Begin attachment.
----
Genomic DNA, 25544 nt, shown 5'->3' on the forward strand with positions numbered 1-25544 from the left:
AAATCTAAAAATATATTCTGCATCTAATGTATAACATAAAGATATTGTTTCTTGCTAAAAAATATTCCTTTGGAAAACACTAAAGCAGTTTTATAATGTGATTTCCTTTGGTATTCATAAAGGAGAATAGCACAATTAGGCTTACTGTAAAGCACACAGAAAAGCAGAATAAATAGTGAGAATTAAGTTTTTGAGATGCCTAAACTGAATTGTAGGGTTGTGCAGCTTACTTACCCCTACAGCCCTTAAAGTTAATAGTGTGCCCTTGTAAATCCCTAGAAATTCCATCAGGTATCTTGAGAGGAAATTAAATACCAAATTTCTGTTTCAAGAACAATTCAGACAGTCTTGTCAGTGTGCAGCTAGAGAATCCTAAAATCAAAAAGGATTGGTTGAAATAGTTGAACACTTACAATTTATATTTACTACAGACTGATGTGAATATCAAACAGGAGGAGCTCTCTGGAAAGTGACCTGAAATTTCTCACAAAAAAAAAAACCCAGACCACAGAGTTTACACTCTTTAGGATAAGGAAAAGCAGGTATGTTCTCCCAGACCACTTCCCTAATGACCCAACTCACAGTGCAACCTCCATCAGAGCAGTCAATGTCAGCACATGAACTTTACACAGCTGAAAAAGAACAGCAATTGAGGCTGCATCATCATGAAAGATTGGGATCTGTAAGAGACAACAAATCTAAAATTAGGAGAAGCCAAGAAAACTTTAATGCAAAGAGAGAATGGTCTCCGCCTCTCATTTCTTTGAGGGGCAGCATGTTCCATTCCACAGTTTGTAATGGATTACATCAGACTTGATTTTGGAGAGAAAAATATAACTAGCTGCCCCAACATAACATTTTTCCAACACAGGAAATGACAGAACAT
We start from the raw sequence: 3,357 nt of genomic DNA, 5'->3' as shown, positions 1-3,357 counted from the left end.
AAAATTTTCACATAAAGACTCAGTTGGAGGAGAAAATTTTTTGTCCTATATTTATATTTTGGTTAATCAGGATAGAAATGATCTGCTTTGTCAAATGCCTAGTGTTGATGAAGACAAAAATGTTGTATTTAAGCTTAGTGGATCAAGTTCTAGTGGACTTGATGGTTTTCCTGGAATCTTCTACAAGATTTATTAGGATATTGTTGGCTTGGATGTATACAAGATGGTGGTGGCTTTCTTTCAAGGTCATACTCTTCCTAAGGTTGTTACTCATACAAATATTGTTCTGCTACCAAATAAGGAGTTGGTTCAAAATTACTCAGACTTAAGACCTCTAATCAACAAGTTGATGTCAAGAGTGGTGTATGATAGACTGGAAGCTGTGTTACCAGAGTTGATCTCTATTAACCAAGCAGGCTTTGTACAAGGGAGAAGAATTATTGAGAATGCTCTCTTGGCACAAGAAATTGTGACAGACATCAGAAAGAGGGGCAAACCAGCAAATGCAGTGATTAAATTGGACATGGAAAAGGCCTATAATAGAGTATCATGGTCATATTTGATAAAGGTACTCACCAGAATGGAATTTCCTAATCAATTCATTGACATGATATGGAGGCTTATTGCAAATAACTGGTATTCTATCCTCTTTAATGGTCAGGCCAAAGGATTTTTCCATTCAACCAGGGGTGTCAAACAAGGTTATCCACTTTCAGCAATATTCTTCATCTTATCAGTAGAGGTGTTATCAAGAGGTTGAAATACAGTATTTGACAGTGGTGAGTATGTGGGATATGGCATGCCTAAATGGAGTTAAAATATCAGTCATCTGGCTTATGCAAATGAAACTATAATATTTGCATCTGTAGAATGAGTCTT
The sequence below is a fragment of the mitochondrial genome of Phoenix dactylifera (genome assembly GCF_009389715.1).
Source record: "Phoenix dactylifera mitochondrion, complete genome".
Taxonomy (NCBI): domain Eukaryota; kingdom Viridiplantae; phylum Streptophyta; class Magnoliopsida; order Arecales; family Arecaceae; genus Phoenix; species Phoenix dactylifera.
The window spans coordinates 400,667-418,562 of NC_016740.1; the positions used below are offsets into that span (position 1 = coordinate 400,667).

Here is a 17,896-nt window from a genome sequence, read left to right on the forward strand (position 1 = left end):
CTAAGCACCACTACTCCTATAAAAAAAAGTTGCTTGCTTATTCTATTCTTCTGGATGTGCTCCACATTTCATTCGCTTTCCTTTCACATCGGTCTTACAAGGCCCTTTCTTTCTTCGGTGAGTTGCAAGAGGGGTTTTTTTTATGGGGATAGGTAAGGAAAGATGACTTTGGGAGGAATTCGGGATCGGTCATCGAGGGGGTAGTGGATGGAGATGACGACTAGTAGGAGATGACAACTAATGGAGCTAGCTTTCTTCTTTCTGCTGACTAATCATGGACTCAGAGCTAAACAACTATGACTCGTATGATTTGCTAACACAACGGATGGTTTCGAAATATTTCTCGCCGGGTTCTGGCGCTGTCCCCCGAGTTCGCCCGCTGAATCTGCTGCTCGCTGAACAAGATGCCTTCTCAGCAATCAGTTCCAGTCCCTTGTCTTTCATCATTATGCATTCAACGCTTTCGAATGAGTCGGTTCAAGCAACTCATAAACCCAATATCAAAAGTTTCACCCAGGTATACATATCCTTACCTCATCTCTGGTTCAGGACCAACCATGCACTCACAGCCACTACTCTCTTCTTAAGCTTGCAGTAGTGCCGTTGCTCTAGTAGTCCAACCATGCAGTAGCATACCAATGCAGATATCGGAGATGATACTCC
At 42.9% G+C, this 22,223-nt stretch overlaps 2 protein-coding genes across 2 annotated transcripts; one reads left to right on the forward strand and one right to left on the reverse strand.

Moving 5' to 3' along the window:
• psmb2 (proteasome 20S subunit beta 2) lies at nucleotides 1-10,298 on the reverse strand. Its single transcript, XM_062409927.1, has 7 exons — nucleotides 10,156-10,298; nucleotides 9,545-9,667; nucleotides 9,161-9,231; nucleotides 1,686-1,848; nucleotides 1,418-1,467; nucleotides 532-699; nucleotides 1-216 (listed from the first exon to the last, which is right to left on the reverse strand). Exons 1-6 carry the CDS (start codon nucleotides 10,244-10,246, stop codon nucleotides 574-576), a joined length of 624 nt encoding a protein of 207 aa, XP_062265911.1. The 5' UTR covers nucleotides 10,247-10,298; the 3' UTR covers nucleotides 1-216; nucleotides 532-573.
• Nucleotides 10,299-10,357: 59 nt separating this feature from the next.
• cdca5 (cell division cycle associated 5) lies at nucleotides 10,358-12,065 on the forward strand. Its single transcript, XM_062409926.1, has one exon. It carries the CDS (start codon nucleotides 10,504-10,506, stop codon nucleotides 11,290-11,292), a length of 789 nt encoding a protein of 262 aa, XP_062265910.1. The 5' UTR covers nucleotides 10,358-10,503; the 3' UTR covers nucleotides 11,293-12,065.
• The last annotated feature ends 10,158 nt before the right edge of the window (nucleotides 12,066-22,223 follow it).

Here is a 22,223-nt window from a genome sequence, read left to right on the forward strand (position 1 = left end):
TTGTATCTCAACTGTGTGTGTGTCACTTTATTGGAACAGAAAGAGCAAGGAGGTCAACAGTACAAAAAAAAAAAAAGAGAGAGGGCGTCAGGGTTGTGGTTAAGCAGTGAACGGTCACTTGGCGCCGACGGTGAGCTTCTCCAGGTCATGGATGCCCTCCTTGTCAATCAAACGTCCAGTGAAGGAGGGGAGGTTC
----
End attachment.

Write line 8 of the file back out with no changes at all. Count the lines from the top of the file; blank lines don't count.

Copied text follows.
The window spans coordinates 400,667-418,562 of NC_016740.1; the positions used below are offsets into that span (position 1 = coordinate 400,667).